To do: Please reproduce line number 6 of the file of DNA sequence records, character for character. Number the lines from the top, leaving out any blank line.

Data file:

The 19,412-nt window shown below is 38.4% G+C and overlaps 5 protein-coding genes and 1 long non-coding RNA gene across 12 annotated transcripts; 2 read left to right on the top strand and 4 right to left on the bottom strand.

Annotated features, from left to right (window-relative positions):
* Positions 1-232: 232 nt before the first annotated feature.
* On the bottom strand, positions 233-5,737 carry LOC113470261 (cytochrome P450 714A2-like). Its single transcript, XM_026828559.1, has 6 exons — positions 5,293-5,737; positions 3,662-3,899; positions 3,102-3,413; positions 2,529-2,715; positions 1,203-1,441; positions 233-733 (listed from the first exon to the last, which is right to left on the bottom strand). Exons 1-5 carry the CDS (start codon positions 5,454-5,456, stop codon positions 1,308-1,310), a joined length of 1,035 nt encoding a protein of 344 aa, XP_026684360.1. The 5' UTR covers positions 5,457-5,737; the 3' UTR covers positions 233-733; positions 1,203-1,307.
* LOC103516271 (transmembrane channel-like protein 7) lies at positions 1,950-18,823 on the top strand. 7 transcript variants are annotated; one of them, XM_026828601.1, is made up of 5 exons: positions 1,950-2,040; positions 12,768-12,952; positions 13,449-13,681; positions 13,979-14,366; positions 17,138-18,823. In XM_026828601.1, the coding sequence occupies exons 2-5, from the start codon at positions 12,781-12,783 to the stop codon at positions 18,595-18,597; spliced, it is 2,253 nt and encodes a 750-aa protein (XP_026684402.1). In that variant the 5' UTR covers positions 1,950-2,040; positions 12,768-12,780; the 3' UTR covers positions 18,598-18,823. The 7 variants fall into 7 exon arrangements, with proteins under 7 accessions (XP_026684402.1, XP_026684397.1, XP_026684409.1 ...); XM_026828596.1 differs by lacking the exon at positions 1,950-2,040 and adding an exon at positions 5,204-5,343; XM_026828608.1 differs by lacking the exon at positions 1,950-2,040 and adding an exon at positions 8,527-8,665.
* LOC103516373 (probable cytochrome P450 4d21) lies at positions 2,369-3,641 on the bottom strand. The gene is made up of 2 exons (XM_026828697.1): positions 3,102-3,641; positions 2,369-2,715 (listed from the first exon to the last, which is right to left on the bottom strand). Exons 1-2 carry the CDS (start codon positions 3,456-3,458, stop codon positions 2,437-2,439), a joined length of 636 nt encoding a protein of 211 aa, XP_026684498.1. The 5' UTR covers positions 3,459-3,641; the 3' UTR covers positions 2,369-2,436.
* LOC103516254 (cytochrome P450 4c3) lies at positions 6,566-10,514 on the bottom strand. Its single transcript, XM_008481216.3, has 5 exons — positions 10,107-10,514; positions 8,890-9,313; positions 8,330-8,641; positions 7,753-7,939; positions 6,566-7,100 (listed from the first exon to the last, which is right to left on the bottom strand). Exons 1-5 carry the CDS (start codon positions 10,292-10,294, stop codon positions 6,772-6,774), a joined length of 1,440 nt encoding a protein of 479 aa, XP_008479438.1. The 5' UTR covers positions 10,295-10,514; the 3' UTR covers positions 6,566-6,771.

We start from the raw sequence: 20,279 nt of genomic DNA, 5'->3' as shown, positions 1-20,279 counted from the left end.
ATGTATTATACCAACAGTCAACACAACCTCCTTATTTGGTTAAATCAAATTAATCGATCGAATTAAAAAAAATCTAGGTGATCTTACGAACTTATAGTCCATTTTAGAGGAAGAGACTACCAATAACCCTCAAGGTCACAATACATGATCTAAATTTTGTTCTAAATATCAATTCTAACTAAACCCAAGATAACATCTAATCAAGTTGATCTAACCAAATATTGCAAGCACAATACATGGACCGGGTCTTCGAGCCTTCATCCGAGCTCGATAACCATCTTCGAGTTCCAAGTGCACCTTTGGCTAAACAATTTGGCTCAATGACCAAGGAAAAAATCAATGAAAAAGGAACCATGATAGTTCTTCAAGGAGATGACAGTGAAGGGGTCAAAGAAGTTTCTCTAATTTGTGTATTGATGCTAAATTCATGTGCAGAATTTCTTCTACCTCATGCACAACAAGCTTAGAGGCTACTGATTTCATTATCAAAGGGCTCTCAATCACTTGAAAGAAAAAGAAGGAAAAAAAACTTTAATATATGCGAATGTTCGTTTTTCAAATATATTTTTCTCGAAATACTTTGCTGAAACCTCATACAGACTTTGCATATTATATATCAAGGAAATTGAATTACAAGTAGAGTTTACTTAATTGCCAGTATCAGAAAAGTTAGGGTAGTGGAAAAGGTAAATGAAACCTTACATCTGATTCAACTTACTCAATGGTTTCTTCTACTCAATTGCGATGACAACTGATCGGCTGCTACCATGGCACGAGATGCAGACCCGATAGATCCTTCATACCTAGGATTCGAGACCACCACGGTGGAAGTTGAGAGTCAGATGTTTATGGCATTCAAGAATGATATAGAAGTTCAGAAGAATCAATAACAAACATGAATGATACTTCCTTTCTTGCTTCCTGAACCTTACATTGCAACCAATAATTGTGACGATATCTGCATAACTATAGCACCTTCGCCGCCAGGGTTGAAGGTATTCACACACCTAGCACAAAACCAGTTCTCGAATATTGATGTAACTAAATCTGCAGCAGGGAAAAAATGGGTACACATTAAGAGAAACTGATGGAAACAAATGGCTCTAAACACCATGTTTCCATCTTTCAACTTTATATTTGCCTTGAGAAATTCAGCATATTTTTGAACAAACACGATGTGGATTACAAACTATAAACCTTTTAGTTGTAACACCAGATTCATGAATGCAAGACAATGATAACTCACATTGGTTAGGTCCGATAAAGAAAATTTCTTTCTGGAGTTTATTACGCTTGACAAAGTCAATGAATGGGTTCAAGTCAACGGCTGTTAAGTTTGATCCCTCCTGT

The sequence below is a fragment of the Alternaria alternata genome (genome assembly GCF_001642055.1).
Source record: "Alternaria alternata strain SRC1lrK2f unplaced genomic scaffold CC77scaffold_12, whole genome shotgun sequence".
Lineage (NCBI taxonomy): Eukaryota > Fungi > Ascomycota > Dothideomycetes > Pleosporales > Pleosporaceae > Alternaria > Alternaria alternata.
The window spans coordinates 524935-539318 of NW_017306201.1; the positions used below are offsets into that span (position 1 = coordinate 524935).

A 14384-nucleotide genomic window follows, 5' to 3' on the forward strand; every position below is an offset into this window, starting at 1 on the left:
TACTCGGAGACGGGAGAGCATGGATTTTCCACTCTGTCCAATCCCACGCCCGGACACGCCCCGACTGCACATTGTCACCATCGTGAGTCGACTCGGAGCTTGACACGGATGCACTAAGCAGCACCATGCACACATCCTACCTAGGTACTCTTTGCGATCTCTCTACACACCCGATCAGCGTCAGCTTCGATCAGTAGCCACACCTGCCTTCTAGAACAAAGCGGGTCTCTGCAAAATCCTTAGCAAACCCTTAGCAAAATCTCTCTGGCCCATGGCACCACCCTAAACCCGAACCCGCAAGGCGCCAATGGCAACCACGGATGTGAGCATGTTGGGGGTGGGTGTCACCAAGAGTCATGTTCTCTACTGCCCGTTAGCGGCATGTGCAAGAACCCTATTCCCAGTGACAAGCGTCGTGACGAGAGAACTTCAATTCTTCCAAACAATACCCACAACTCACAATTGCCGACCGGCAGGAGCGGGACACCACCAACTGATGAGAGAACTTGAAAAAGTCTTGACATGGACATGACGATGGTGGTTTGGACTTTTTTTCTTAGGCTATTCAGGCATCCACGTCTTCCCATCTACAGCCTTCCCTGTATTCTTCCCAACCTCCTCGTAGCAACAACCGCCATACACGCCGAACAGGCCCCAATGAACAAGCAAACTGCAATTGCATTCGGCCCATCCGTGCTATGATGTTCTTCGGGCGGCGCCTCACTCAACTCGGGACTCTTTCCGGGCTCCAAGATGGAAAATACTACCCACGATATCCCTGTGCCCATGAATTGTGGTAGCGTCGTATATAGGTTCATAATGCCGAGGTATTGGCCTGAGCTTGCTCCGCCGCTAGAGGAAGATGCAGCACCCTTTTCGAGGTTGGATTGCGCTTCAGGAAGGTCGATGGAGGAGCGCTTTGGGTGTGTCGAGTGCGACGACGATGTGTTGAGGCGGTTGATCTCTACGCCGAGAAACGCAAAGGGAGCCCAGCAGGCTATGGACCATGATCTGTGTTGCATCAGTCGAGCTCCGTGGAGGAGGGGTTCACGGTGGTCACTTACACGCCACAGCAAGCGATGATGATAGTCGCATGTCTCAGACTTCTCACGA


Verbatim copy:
* LOC103516373 (probable cytochrome P450 4d21) lies at positions 2,369-3,641 on the bottom strand. The gene is made up of 2 exons (XM_026828697.1): positions 3,102-3,641; positions 2,369-2,715 (listed from the first exon to the last, which is right to left on the bottom strand). Exons 1-2 carry the CDS (start codon positions 3,456-3,458, stop codon positions 2,437-2,439), a joined length of 636 nt encoding a protein of 211 aa, XP_026684498.1. The 5' UTR covers positions 3,459-3,641; the 3' UTR covers positions 2,369-2,436.